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According to the official figures over 314,000 industry experts from more than 130 countries visited Drupa 2012. However, nearly half of these visitors were German, which should come as no surprise considering the show is held every four years in Düsseldorf. Of the foreign visitors, of which there were 190,000, the second highest represented country was India with 15,000 visitors. This was followed by Belgium, France, the Netherlands, Great Britain, the USA, Switzerland and Italy. There were, of course, many other countries represented but not by any noteworthy amount.
The show was down by some 75,500 less visitors than in 2008, which again, comes as no surprise given the state of the global economy. I chose not to go because I didn’t have to. After all, we had Gerry Mulvaney on the inside at Landa and Gareth Ward was there with 2,000 other international trade press journalists. It’s not a wide format show and any wide format launches would be lost in the rest of the hype surrounding the show which was generated by the launch of Benny Landa’s Nanography. And let’s be honest here. What else was there on offer that would have had you going all the way to Drupa that you couldn’t already see here? I have not been to a Drupa show since 2004 and I said at the time that it was going to be my last. I’m an Ipex man: always have been; always will be. It’s the one trade show I would never miss.
Speaking of not to be missed trade shows I am now adding EcoPrint Live to my personal list. Here at GDW we were very early supporters of this event and we continue to give it our support because we firmly believe that sustainability in print is a must have credential in the modern printing world. Sustainability is no longer something to which you can just pay lip service. Green washing is so last year. Therefore any PSP worth its salt these days needs to be able to demonstrate its environmental credentials because its customers are not just expecting them, they are demanding them, and rightly so in my opinion.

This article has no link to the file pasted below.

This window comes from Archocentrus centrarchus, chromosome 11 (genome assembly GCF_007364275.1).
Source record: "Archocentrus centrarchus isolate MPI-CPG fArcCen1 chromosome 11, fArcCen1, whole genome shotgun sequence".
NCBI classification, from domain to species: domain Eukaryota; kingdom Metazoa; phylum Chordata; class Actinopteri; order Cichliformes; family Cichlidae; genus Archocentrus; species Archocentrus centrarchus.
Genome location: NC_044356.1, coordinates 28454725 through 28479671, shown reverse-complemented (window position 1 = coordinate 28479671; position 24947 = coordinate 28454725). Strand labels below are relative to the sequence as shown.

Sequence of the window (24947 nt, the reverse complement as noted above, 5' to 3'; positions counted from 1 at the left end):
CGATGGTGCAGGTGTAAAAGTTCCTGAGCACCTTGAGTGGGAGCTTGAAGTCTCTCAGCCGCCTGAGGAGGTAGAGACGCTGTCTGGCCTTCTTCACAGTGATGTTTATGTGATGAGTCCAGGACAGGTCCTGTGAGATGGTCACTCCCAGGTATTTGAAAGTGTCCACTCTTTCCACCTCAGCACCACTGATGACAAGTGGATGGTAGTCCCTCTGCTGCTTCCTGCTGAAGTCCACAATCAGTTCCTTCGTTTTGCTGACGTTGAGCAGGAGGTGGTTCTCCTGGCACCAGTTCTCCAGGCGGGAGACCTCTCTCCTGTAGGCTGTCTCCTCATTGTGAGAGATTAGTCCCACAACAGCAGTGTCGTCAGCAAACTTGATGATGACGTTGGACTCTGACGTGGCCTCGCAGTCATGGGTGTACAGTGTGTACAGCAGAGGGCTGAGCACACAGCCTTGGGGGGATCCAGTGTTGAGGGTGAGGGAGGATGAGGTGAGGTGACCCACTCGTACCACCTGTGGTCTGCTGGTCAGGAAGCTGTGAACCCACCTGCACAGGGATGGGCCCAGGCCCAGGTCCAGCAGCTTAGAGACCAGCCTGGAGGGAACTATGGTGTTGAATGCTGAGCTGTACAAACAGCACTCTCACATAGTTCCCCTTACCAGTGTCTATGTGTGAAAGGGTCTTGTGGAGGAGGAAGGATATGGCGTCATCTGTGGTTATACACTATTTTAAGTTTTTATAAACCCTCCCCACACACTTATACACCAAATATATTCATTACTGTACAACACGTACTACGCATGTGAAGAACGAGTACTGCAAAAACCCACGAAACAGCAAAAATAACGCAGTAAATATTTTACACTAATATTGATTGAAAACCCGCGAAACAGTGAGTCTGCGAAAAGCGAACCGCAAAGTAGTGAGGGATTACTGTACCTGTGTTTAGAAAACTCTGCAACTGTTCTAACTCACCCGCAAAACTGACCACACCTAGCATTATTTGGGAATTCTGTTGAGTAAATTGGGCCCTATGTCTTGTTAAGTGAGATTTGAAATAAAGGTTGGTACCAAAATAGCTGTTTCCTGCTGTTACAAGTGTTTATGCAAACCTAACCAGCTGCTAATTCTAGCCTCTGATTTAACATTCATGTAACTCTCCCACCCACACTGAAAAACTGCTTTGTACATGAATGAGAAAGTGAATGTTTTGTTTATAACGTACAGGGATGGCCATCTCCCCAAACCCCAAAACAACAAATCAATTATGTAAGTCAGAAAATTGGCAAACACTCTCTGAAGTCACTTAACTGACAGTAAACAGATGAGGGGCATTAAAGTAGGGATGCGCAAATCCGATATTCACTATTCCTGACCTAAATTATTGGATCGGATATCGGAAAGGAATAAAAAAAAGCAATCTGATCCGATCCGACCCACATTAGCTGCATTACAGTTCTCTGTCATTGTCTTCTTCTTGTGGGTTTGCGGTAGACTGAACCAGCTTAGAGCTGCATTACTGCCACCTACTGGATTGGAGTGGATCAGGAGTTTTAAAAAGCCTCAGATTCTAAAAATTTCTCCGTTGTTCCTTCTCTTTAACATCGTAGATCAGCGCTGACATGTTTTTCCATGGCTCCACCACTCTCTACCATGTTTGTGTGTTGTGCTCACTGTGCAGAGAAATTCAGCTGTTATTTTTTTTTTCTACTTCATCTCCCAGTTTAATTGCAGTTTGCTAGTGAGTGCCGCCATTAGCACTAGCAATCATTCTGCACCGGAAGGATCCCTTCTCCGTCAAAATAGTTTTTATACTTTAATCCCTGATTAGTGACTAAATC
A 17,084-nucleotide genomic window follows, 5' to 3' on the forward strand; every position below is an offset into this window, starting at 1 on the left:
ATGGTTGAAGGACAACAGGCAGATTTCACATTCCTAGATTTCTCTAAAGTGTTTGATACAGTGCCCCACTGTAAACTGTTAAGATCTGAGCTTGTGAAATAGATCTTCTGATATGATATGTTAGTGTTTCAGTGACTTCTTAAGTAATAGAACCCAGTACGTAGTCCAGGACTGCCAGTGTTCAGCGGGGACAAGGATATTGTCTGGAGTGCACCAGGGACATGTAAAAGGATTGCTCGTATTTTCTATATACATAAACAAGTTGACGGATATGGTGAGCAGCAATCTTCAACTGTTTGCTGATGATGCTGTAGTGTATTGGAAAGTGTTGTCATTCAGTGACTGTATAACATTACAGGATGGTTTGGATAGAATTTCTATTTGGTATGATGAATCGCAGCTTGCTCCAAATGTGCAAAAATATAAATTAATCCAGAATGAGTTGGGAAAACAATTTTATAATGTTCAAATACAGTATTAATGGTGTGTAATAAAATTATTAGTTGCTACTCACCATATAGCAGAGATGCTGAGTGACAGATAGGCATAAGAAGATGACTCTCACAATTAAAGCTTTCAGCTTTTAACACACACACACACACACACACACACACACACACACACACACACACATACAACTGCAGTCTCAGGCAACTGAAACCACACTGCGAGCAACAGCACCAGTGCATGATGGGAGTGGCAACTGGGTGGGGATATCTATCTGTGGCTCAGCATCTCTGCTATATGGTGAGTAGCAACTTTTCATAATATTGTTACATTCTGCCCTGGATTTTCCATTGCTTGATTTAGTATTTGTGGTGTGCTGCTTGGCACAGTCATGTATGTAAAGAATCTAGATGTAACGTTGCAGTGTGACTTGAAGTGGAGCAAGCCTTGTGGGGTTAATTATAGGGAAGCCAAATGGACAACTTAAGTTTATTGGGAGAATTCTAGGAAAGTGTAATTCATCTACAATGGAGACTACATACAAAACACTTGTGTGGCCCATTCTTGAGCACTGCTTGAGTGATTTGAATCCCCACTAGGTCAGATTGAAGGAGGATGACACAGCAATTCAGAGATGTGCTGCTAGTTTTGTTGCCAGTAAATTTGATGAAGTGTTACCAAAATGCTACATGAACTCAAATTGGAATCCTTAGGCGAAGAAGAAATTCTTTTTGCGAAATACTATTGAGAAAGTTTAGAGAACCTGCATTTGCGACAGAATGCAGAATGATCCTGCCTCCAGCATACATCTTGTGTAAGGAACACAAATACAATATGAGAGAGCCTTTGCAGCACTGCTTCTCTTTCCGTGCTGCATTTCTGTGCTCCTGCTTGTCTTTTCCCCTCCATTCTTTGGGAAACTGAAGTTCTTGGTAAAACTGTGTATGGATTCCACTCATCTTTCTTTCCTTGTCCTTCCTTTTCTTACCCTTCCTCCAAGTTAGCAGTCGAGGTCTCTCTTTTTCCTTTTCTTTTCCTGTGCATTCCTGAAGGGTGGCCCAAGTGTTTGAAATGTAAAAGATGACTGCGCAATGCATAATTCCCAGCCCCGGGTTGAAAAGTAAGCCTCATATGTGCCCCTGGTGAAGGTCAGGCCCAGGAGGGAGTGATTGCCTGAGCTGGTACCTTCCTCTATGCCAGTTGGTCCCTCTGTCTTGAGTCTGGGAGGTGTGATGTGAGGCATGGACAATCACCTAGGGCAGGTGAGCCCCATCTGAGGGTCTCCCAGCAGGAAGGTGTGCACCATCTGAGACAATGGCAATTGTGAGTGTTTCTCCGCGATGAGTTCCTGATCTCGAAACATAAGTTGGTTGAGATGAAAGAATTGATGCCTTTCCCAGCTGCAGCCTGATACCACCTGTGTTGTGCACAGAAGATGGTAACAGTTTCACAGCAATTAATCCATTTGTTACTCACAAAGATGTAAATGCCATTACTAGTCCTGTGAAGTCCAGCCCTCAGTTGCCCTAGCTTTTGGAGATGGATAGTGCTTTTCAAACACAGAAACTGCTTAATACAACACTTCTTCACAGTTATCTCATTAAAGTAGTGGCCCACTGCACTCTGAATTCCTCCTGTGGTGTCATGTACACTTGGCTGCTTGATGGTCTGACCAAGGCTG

The EcoPrint show is run by FM Brooks, a division of Mack Brooks Exhibitions – a company that has made quite a reputation for its niche sector exhibitions. Its latest niche event is InPrint Live 2013, a show dedicated to the world of industrial and manufacturing printing. InPrint Live will focus leaders, inkjet developers, technical print specialists, print production companies and most importantly industrial manufacturers on innovation and future possibilities for industrial print. Drawing upon the considerable Mack Brooks Exhibitions industrial and manufacturing communities of over 500,000 exhibitors and visitors, InPrint Live 2013 will be a unique forum for manufacturers to discover new technologies, applications and techniques that will revolutionise their functional and decorative printing. How clever. And it’s just the sort of thing that can add further value to an existing print manufacturing business.